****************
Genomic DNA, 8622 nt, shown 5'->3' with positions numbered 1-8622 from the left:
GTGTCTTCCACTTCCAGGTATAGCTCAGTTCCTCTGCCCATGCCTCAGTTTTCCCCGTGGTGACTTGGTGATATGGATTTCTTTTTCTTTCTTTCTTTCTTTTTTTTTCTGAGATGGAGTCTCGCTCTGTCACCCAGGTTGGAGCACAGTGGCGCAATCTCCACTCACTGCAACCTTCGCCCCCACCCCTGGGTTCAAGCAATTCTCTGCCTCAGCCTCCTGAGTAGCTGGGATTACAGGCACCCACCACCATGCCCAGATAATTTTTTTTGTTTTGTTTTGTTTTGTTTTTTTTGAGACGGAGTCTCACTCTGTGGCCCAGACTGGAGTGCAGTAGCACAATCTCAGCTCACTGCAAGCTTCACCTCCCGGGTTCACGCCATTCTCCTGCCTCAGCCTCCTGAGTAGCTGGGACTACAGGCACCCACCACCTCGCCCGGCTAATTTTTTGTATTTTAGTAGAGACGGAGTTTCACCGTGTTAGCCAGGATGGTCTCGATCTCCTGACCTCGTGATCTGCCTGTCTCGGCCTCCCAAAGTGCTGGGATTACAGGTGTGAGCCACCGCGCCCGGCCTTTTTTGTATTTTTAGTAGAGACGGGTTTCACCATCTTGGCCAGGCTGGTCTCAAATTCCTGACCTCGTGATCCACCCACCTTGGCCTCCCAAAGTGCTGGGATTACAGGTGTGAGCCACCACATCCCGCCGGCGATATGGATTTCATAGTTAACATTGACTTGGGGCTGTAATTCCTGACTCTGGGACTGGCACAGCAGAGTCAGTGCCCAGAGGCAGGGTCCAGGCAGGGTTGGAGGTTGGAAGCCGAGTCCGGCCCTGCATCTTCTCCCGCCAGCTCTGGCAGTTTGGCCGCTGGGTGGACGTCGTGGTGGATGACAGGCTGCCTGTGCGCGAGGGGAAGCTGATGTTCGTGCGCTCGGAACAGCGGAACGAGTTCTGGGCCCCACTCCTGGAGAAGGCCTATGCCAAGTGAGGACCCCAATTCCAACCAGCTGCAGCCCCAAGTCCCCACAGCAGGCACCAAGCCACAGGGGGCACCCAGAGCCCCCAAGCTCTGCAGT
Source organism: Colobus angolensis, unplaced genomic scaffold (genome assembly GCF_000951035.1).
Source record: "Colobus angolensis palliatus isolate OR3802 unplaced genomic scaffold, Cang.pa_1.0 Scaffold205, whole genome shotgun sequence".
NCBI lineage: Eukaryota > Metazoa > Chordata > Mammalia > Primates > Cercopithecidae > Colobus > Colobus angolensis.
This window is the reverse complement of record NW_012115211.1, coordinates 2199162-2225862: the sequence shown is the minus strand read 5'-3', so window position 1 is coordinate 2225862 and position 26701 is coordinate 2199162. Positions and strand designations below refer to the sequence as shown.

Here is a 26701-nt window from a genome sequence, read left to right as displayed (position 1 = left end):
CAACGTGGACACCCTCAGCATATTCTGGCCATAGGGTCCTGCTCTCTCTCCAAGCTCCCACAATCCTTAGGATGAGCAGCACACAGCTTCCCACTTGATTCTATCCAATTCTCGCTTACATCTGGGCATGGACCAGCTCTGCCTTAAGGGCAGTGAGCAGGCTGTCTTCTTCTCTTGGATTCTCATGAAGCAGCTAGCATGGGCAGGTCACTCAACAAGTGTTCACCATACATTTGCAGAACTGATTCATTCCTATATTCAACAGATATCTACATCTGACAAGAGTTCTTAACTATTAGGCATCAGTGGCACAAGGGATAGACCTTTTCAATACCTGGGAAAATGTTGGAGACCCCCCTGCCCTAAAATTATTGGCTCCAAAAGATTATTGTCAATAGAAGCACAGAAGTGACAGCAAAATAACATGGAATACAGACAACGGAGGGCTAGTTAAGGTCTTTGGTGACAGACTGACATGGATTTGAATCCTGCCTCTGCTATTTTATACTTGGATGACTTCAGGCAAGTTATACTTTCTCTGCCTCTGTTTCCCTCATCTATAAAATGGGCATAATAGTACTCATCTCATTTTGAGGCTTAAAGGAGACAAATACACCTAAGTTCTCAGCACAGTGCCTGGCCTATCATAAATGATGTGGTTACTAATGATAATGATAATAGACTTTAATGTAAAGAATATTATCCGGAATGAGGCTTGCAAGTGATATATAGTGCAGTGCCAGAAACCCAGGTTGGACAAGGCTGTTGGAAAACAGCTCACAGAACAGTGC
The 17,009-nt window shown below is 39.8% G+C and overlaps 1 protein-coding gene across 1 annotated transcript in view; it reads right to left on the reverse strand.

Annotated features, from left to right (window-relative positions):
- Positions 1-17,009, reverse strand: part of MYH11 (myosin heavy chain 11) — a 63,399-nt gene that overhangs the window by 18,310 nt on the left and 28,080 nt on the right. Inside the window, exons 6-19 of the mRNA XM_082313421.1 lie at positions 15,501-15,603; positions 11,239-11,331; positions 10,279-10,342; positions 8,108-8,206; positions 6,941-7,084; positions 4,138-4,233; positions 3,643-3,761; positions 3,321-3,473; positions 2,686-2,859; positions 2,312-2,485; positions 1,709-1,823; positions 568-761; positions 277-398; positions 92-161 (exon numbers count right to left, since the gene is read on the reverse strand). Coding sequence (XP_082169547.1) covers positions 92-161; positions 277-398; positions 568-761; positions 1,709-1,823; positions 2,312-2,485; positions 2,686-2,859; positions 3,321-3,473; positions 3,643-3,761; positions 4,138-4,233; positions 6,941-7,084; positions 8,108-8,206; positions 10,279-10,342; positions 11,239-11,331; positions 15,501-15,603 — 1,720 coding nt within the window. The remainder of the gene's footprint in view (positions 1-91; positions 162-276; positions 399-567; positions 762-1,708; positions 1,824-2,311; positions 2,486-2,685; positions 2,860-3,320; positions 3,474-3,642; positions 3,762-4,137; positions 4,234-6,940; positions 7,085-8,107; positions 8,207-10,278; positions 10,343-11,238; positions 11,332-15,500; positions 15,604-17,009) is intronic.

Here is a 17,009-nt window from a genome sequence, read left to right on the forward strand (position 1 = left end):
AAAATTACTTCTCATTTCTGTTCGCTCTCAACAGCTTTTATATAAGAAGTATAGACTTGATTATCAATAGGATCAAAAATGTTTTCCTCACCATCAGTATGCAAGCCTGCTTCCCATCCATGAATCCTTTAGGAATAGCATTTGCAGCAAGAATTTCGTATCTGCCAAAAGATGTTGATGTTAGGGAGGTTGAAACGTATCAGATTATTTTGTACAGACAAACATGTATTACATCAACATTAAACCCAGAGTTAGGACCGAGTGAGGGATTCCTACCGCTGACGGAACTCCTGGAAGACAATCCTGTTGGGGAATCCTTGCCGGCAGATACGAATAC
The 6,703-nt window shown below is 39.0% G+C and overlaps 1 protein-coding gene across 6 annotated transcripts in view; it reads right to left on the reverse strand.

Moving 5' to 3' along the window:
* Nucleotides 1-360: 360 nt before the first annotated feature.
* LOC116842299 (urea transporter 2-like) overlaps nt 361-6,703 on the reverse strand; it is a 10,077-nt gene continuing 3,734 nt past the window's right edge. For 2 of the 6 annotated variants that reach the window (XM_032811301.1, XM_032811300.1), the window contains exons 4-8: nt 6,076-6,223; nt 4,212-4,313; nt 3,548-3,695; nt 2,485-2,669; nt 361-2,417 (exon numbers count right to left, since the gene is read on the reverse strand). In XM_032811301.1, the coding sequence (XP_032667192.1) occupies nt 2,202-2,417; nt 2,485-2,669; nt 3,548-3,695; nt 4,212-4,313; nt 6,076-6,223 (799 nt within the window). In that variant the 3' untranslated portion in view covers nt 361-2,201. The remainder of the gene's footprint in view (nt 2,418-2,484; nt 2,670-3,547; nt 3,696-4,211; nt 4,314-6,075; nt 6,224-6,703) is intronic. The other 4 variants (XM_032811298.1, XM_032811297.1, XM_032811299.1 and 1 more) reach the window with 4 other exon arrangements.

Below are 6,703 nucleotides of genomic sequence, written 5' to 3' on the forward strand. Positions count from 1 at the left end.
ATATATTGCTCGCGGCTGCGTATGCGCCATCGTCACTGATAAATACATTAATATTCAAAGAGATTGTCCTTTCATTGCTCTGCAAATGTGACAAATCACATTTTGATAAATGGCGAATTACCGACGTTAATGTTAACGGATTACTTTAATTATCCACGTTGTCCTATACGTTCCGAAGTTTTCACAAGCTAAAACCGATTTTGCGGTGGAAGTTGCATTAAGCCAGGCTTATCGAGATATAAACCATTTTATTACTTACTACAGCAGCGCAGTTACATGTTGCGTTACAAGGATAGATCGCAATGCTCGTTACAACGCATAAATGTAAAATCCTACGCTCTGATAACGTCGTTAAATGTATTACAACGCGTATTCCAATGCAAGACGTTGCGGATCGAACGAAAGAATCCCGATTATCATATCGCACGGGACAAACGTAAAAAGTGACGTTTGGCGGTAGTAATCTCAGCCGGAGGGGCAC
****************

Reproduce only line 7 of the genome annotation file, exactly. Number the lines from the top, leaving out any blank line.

Here is a 26701-nt window from a genome sequence, read left to right as displayed (position 1 = left end):